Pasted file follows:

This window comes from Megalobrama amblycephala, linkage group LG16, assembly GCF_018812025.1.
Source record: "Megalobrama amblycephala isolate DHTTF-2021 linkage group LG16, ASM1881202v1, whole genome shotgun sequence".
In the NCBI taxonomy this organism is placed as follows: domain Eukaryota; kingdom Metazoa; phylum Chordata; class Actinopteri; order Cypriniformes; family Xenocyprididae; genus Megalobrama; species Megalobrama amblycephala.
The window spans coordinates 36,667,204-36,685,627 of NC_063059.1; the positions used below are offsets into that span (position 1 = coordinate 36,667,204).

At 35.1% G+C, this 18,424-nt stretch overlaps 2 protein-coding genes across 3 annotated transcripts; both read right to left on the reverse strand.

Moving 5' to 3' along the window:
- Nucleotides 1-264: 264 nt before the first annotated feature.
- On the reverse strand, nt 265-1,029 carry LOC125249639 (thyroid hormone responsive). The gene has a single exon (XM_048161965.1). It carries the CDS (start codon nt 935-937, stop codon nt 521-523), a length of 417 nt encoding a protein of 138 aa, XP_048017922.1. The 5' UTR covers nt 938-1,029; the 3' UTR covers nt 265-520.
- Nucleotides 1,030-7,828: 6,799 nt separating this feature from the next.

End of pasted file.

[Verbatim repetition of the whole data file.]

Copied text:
This window comes from Megalobrama amblycephala, linkage group LG16, assembly GCF_018812025.1.
Source record: "Megalobrama amblycephala isolate DHTTF-2021 linkage group LG16, ASM1881202v1, whole genome shotgun sequence".
In the NCBI taxonomy this organism is placed as follows: domain Eukaryota; kingdom Metazoa; phylum Chordata; class Actinopteri; order Cypriniformes; family Xenocyprididae; genus Megalobrama; species Megalobrama amblycephala.
The window spans coordinates 36,667,204-36,685,627 of NC_063059.1; the positions used below are offsets into that span (position 1 = coordinate 36,667,204).

At 35.1% G+C, this 18,424-nt stretch overlaps 2 protein-coding genes across 3 annotated transcripts; both read right to left on the reverse strand.

Moving 5' to 3' along the window:
- Nucleotides 1-264: 264 nt before the first annotated feature.
- On the reverse strand, nt 265-1,029 carry LOC125249639 (thyroid hormone responsive). The gene has a single exon (XM_048161965.1). It carries the CDS (start codon nt 935-937, stop codon nt 521-523), a length of 417 nt encoding a protein of 138 aa, XP_048017922.1. The 5' UTR covers nt 938-1,029; the 3' UTR covers nt 265-520.
- Nucleotides 1,030-7,828: 6,799 nt separating this feature from the next.